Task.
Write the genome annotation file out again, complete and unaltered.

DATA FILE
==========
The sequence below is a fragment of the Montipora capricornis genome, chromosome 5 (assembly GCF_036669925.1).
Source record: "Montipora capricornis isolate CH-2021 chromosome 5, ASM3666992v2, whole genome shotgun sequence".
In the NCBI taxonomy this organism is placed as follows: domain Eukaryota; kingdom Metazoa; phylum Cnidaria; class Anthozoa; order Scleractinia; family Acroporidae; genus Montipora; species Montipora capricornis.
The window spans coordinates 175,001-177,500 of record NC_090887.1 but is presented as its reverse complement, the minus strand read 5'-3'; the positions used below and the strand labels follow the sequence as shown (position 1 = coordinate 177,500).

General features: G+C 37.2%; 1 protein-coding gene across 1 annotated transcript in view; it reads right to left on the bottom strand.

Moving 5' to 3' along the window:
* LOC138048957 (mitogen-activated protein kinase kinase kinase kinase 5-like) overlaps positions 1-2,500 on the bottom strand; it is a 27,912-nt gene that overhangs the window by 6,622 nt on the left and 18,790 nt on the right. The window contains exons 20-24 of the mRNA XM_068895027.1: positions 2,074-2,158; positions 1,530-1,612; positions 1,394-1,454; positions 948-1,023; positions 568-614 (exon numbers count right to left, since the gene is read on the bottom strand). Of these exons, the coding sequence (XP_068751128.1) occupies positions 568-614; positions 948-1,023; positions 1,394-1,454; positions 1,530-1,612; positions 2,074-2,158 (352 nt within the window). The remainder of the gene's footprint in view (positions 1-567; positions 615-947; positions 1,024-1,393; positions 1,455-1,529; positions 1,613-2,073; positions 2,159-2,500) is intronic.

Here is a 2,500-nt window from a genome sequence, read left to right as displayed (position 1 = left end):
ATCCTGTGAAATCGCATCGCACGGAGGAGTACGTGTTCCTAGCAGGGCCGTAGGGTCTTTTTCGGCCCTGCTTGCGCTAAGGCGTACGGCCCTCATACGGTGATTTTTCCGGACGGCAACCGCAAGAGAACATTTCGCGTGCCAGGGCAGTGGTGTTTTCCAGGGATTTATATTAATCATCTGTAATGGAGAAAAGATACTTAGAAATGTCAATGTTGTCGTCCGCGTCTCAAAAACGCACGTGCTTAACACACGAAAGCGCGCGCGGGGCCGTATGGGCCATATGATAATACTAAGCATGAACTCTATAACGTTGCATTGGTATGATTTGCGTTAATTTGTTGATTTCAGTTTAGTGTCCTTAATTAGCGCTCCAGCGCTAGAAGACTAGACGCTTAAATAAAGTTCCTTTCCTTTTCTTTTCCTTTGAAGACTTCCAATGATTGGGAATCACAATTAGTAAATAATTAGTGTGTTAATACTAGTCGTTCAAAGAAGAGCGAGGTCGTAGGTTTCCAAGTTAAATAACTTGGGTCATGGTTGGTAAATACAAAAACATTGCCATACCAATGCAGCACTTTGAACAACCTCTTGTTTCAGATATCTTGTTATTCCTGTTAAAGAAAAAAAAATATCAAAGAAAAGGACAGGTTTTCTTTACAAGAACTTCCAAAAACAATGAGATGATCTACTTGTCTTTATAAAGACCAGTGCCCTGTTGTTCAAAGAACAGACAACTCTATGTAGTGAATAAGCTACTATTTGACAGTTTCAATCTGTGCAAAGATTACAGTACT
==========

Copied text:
The sequence below is a fragment of the Montipora capricornis genome, chromosome 5 (assembly GCF_036669925.1).
Source record: "Montipora capricornis isolate CH-2021 chromosome 5, ASM3666992v2, whole genome shotgun sequence".
In the NCBI taxonomy this organism is placed as follows: domain Eukaryota; kingdom Metazoa; phylum Cnidaria; class Anthozoa; order Scleractinia; family Acroporidae; genus Montipora; species Montipora capricornis.
The window spans coordinates 175,001-177,500 of record NC_090887.1 but is presented as its reverse complement, the minus strand read 5'-3'; the positions used below and the strand labels follow the sequence as shown (position 1 = coordinate 177,500).

General features: G+C 37.2%; 1 protein-coding gene across 1 annotated transcript in view; it reads right to left on the bottom strand.

Moving 5' to 3' along the window:
* LOC138048957 (mitogen-activated protein kinase kinase kinase kinase 5-like) overlaps positions 1-2,500 on the bottom strand; it is a 27,912-nt gene that overhangs the window by 6,622 nt on the left and 18,790 nt on the right. The window contains exons 20-24 of the mRNA XM_068895027.1: positions 2,074-2,158; positions 1,530-1,612; positions 1,394-1,454; positions 948-1,023; positions 568-614 (exon numbers count right to left, since the gene is read on the bottom strand). Of these exons, the coding sequence (XP_068751128.1) occupies positions 568-614; positions 948-1,023; positions 1,394-1,454; positions 1,530-1,612; positions 2,074-2,158 (352 nt within the window). The remainder of the gene's footprint in view (positions 1-567; positions 615-947; positions 1,024-1,393; positions 1,455-1,529; positions 1,613-2,073; positions 2,159-2,500) is intronic.

Here is a 2,500-nt window from a genome sequence, read left to right as displayed (position 1 = left end):
ATCCTGTGAAATCGCATCGCACGGAGGAGTACGTGTTCCTAGCAGGGCCGTAGGGTCTTTTTCGGCCCTGCTTGCGCTAAGGCGTACGGCCCTCATACGGTGATTTTTCCGGACGGCAACCGCAAGAGAACATTTCGCGTGCCAGGGCAGTGGTGTTTTCCAGGGATTTATATTAATCATCTGTAATGGAGAAAAGATACTTAGAAATGTCAATGTTGTCGTCCGCGTCTCAAAAACGCACGTGCTTAACACACGAAAGCGCGCGCGGGGCCGTATGGGCCATATGATAATACTAAGCATGAACTCTATAACGTTGCATTGGTATGATTTGCGTTAATTTGTTGATTTCAGTTTAGTGTCCTTAATTAGCGCTCCAGCGCTAGAAGACTAGACGCTTAAATAAAGTTCCTTTCCTTTTCTTTTCCTTTGAAGACTTCCAATGATTGGGAATCACAATTAGTAAATAATTAGTGTGTTAATACTAGTCGTTCAAAGAAGAGCGAGGTCGTAGGTTTCCAAGTTAAATAACTTGGGTCATGGTTGGTAAATACAAAAACATTGCCATACCAATGCAGCACTTTGAACAACCTCTTGTTTCAGATATCTTGTTATTCCTGTTAAAGAAAAAAAAATATCAAAGAAAAGGACAGGTTTTCTTTACAAGAACTTCCAAAAACAATGAGATGATCTACTTGTCTTTATAAAGACCAGTGCCCTGTTGTTCAAAGAACAGACAACTCTATGTAGTGAATAAGCTACTATTTGACAGTTTCAATCTGTGCAAAGATTACAGTACT